When French Socialist Party leader Martine Aubry announced last week that if elected to the presidency she'd blow a billion Euros on "French culture" at a time when cash flow is running pretty dry, why wasn't it decried as "fiscal terrorism"? When Greeks riot in the streets to protest necessary budget cuts, why is that not considered "violent extremism"? And when a group such as the European Network Against Racism (ENAR) issues a statement tying right-wing politics to the acts of a single, isolated loon, why does no one consider that logic an example of racist extremism in itself?
According to ENAR: "Indeed, most of the people from the European majority community have remained relatively insensitive to the numerous victims of extreme-right movements that often stemmed from minority communities: Jews, Blacks, Muslims, Roma, gays and lesbians, among others. However, the Oslo killings dreadfully demonstrate that extreme-right ideologies are a danger for the whole society and not only for minorities. Anyone can become victim to the violence of extreme-right fanatics, intent on wiping out diversity from our societies."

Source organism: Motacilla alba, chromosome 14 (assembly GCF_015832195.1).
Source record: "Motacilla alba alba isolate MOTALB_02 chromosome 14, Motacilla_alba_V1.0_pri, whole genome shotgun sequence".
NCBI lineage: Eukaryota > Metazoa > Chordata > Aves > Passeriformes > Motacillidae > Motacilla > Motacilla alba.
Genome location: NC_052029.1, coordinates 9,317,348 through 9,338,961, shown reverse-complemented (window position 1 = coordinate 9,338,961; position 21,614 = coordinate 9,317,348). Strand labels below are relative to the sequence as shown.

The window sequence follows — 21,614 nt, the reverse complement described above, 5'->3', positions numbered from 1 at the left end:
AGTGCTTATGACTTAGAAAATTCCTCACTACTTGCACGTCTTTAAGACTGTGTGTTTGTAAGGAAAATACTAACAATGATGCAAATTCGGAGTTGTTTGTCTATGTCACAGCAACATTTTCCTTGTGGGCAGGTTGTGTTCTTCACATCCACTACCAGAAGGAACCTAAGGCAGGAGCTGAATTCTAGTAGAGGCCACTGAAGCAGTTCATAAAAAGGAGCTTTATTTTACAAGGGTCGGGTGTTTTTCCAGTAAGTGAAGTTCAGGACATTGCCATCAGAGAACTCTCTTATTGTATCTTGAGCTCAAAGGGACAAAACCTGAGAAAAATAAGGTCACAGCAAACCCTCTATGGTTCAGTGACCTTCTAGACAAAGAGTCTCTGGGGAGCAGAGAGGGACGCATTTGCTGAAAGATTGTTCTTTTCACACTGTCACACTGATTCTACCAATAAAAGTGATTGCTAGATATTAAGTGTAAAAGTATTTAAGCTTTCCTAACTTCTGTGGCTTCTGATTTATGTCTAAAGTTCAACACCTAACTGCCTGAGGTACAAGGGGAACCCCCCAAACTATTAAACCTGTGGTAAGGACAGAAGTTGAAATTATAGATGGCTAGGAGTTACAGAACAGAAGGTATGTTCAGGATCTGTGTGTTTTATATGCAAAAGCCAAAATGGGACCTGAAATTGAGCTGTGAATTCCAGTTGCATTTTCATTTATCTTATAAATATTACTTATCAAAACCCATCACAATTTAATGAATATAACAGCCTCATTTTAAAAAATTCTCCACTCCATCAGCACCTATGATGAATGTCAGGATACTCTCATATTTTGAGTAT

ENAR would have us believe that it's a steep, slippery slope indeed from, say, controlling illegal immigration of Roma gypsies to literally "wiping out diversity."
I have a question for ENAR: How many violent acts by people of an ideology or origin must be committed before it's considered a disturbing trend? Because it would seem from this statement that it only takes one. Why isn't the group at least equally concerned by the rampant violent acts committed by people from the same minority groups it lists?
As a peaceful white conservative, I find ENAR's statement strongly implies that I'm at best a quisling vis-à-vis humanity, and at worst a mere frustration away from going postal. I reject this stereotype foisted upon me by the bigots in the anti-racist company, and feel the group is trying to hurt my feelings, marginalize me and turn me into a social pariah. I'd start my own victim industry around this traumatic development, but I'm kind of busy right now.